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How long can a STD stay dormant without symptoms?

Sexually transmitted diseases (STDs) are infections that are passed from one person to another through sexual contact. Many STDs do not show symptoms for a period of time after the initial infection, which is referred to as a dormant or latent period. During this time, the infected person may be unaware that they have the STD and unknowingly spread it to sexual partners. The length of time an STD can remain dormant varies depending on the specific infection.

HSV-1 and HSV-2 (Herpes)

Herpes simplex virus type 1 (HSV-1) and type 2 (HSV-2) are two of the most common STDs. HSV-1 primarily causes oral herpes, while HSV-2 primarily causes genital herpes. However, both viruses can infect either area.

After initial infection with herpes, the virus remains dormant or latent in the body’s nervous system. Most people infected with HSV will not have any visible symptoms. It is estimated that around 80% of people with HSV-2 are unaware they have the infection. Herpes can reactivate at any time, causing outbreaks of blisters and sores. Stress, illness, surgery, and other factors can trigger reactivation.

HSV can remain dormant for weeks, months, or even years before causing symptoms. On average, the dormant period after initial infection is around 6-10 days. However, herpes has been known to lay dormant for up to 20 years before reactivating and causing symptoms.

Initial herpes outbreak

The first herpes outbreak typically occurs within 1-2 weeks after infection. But it can happen anytime from 2 days to 2 weeks after infection. Symptoms may include:

  • Itching or burning before blisters appear
  • Painful blisters or open sores
  • Headache, fever, muscle aches
  • Swollen lymph nodes in the groin area

The initial herpes outbreak usually lasts 2-4 weeks. Some people may have very mild symptoms that go unnoticed. After the first outbreak, the virus becomes dormant in the body’s nerve cells.

Recurrent herpes outbreaks

After initial infection, HSV stays in the body permanently and can reactivate intermittently. Recurrent outbreaks are usually shorter and milder than the first episode. Symptoms may include:

  • Tingling, itching, or burning before blisters appear
  • Small blisters that break open and turn into sores
  • Scabbing as blisters and sores heal
  • Sore throat, fever, headache (more common with initial HSV-1 infection)

The frequency and severity of recurrent outbreaks vary. Some people rarely have outbreaks, while others experience them several times a year. On average, HSV-2 reactivates 4-6 times within the first year after infection. HSV-1 reactivates less often, about once per year.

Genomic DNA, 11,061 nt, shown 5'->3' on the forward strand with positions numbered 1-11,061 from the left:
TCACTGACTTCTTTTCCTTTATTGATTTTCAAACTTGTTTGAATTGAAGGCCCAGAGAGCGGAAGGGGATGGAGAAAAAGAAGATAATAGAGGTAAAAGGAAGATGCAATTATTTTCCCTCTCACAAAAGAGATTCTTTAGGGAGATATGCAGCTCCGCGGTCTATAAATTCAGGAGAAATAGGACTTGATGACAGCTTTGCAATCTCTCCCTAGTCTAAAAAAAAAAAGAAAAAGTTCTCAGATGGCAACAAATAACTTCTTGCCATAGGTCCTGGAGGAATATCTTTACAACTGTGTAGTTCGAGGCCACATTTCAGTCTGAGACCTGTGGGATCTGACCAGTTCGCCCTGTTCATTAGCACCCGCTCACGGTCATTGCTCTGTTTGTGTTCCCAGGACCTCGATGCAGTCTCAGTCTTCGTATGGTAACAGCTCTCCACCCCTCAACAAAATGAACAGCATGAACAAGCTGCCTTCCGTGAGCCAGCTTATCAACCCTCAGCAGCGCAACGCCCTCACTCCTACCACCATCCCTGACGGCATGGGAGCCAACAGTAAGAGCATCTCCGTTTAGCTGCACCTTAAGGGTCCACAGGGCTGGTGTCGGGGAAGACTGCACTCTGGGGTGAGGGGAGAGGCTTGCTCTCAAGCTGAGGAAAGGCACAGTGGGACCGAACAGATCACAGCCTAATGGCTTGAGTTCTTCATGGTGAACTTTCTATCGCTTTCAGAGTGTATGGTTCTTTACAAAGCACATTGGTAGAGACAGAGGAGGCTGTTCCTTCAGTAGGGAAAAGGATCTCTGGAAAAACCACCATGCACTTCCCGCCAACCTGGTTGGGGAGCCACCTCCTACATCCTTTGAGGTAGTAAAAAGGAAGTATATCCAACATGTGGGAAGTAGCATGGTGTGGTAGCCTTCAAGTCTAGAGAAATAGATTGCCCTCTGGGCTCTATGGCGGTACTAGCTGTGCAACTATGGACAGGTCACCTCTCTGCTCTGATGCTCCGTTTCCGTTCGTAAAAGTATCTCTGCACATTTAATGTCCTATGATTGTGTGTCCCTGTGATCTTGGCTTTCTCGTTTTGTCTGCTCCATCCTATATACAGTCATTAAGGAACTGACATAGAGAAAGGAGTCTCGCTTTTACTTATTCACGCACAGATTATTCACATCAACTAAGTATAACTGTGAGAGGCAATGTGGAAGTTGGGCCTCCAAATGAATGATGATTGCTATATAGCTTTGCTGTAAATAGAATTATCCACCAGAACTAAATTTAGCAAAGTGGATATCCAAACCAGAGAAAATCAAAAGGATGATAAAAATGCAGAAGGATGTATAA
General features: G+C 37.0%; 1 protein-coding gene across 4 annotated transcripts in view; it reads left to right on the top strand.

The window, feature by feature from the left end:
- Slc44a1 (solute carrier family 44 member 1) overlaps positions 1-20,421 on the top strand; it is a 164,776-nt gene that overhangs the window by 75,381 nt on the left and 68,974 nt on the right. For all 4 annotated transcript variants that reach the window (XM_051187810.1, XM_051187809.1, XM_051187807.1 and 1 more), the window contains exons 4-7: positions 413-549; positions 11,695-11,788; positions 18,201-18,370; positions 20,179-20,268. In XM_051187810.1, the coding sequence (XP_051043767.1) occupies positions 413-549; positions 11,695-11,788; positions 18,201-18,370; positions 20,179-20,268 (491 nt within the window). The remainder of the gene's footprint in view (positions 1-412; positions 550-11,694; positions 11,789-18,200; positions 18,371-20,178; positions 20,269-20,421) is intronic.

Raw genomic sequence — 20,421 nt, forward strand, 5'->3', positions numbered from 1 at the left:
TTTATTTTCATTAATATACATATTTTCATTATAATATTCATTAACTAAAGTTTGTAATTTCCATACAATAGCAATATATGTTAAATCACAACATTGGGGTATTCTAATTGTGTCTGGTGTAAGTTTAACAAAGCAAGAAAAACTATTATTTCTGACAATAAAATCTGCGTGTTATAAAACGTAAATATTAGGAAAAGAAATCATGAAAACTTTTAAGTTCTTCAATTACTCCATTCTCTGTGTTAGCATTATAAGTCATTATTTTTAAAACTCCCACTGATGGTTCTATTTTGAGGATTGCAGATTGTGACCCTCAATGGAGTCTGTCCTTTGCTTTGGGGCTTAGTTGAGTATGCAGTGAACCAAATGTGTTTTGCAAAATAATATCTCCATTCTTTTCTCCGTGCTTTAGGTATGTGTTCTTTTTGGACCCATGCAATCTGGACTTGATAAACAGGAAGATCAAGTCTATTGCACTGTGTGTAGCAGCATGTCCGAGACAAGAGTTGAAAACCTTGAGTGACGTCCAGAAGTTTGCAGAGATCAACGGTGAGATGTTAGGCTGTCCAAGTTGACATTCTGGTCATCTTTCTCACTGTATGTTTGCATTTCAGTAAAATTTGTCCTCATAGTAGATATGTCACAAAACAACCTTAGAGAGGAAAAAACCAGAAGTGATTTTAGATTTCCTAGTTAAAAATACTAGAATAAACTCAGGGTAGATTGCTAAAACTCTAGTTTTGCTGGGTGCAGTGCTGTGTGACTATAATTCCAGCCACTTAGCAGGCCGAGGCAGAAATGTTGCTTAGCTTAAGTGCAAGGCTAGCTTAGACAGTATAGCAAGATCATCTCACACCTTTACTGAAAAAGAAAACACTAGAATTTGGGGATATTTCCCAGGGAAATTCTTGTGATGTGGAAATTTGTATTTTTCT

HPV (Human Papillomavirus)

HPV is the most common STD, with over 200 strains that affect different parts of the body. At least 50% of sexually active people will get HPV at some point. HPV can cause genital warts and certain cancers. High-risk HPV strains 16 and 18 are responsible for around 70% of cervical cancers.

HPV often has no signs or symptoms. Like herpes, HPV can remain dormant for weeks, months, or even years. The dormant period between initial infection and appearance of symptoms is very variable:

  • Genital warts – weeks to months (average 2-3 months)
  • Cervical cancer – usually 10-20 years
  • Other cancers (vagina, vulva, anus, throat) – years to decades

Most HPV infections are temporary and cleared from the body within 1-2 years. However, sometimes HPV persists and continues to replicate, leading to health problems like genital warts and cancer. Regular Pap tests can detect cellular changes in the cervix before cancer develops.

HPV symptoms

Possible symptoms of HPV include:

  • Genital warts (cauliflower-like bumps on genitals or anus)
  • Abnormal Pap test
  • Cervical cancer symptoms like unusual discharge or bleeding
  • Vaginal, vulvar, anal, or throat cancers

But HPV often has no visible signs, highlighting the need for screening. Only cervical cancer is routinely screened for with Pap tests.


Human immunodeficiency virus (HIV) attacks the body’s immune system. Without treatment, it can lead to AIDS. The dormant period between HIV infection and symptoms varies greatly:

  • Window period – 2 weeks to 3 months
  • Clinical latency – symptom-free period that lasts 10 years or longer
  • AIDS – advanced stage of HIV infection

During the window period of 2 weeks to 3 months, HIV may not show up on tests despite active infection. Some people develop flu-like illness 2-4 weeks after infection. But typically, HIV causes no symptoms for years.

During clinical latency, or asymptomatic HIV, the virus replicates at very low levels. People may show no signs of illness for a decade or longer without treatment. Eventually, the immune system is severely damaged and AIDS develops.

Early HIV symptoms

Early symptoms of HIV, if they appear, are usually mild and similar to having the flu. They develop 2-4 weeks after infection and last a few days to weeks, including:

  • Fever
  • Chills
  • Rash
  • Night sweats
  • Muscle aches
  • Sore throat
  • Swollen lymph nodes
  • Mouth ulcers
  • Fatigue
  • Headache

It’s easy to mistake these generalized symptoms for something else. That’s why testing is critical for diagnosis. After initial flu-like illness, HIV may not cause any other symptoms for years.


Chlamydia is a common bacterial STD that can infect the genitals, rectum, and throat. The dormant period for chlamydia can vary:

  • 1-5 weeks – Average incubation period
  • Weeks to months – Before symptoms appear

It’s estimated over 50% of chlamydia infections in men and 70-80% in women are asymptomatic. The bacteria can persist for months or longer without symptoms before being detected.